Cult Cinema: Blue Monkey

Andrew reviews the forgotten Canuxploitation flick, Blue Monkey!

Should have worn protection. 
Where to begin with this one?  Which of the three titles is it, actually?  Green Monkey, Insect, or the perversely bizarre and inexplicable one they ultimately settled on, Blue Monkey?  A giant killer insect Canuxploitation (Canadian exploitation) flick that somehow precluded the equally execrable but far more expensive The Fly II, it's another one of those movies were an epidemic terrorizes a hospital with many scenes of terrified onlookers running for their lives as they're pursued by a rubber ant monster hastily worn by an unlucky puppeteer.  Why is it called Blue Monkey?  We will never find out but if, like the film, saying the title out loud is designed to make people laugh then it has brilliantly succeeded.  This is low budget camp with it's tongue firmly planted in cheek as well as a startlingly talented ensemble cast.  The film prominently features Steve Railsback channeling the mania of his performance in Lifeforce, John Vernon typecast once again as an evildoer, unexpected cameos by Robin Duke and Joe Flaherty as an expecting couple and Sarah Polley as a child patient in one of her earlier roles.  

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Holy schnikes!!! It's the '80s!!!
A jokier take on David Cronenberg's Shivers with far less uncomfortable sexuality onscreen, Blue Monkey depicts a parasite emerging from an elder's gullet which looks not unlike a living piece of human fecal matter with a monofilament wires tugging at it.  I honestly don't know which is funnier, the turgid thing being dragged away by wire or the blase reactions of doctors who aren't the least bit phased about an alien looking creature crawling about their lab.  Equally silly is the science lab from Honey I Blew Up the Kid is just around the corner in this hospital because, hey, most hospitals have revolutionary multimillion dollar science experiments transpiring behind closed doors.  Soon after children in this security free hospital break into the lab where the parasite is being kept and inadvertently feed it a growth agent which turns the parasite into a giant ant/fly/mantis hybrid thing or whatever you want to call it.  It doesn't take long for sexy nurses to deliver screams directly into the camera ala 1950s drive-in flicks and for Steve Railsback to fly off the rails.  Here and there we're treated to some inspired effects work, as with a hive where human victims are cocooned in a translucent bubble to be slowly absorbed by the creature and the 80s Adam Greenberg-esque blue lighting effectively hides many of the technical limitations of the creature.  This wouldn't be a cheeseball throwaway Canuxploitation flick without a hefty dose of Casio keyboard music by Patrick Coleman and Paul Novotny, whose "stellar" work managed to land them, well, a couple more jobs.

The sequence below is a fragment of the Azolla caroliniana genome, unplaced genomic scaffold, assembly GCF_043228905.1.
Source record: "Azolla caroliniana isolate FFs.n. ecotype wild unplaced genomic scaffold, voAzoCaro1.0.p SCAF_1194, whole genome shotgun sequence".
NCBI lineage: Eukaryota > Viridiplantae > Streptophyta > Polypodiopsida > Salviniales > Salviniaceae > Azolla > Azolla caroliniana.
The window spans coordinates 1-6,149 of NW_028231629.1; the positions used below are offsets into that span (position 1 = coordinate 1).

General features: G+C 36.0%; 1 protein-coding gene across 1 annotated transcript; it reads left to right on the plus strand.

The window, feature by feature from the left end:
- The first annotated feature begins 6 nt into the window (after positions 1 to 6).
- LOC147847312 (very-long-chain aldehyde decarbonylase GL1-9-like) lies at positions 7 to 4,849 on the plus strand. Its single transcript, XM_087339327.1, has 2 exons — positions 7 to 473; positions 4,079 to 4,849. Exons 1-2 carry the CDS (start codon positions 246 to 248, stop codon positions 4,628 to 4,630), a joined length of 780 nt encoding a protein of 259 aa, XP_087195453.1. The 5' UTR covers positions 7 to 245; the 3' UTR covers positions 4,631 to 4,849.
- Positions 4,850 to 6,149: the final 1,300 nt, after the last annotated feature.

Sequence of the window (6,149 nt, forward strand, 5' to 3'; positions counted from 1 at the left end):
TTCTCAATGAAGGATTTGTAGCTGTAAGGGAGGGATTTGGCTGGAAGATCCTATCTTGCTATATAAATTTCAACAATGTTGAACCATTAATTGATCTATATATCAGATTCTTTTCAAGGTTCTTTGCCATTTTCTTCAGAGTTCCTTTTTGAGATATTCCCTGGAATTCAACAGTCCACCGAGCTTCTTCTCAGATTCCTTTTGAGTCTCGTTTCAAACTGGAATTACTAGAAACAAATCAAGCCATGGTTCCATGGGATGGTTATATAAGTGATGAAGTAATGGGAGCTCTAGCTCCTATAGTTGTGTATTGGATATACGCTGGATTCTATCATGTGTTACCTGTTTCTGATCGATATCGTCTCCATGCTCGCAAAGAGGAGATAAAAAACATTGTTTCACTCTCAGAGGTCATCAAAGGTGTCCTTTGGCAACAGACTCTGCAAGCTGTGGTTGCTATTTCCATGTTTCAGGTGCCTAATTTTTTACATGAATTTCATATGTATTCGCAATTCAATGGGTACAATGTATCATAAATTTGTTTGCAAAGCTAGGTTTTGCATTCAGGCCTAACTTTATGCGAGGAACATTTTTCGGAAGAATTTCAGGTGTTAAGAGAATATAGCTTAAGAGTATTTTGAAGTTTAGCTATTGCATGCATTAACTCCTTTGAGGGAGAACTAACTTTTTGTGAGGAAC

Look at all that distortion.
Gotta love VHS!
To my knowledge, Blue Monkey only ever received a VHS and Betamax release with not even so much as a laserdisc let alone a DVD release in sight.  Released theatrically in 1987 with three separate posters for the multiple titles this thing got saddled with, Blue Monkey has all but been forgotten with exception to VHS aficionados willing to shell out $40 for a used copy.  As it stands, it's pretty generic drive in exploitation trash but under the right circumstances can be a lot of corny fun.  It doesn't take itself the least bit seriously and is most certainly spoken of the same breath as the far more technically proficient and enduring Them! as well as fodder like The Deadly Mantis and Tarantula.  

You know you're in good company when you have Steve Railsback as your hero, ready to blow into scenery chewing at any second.  Not as funny as I hoped it would be but overall Blue Monkey is a swell time if you're slightly intoxicated with a group of friends looking for an old fashioned sci-fi horror laugh.  It is far more entertaining and enjoyable than the frankly idiotic and disappointing The Fly II and it takes itself far less seriously.  Does Blue Monkey deserve a DVD or blu-ray release?  Maybe but that would take away from the campy and trashy charm of a forgotten VHS killer insect flick with one of the strangest titles ever given to a movie, period.


- Andrew Kotwicki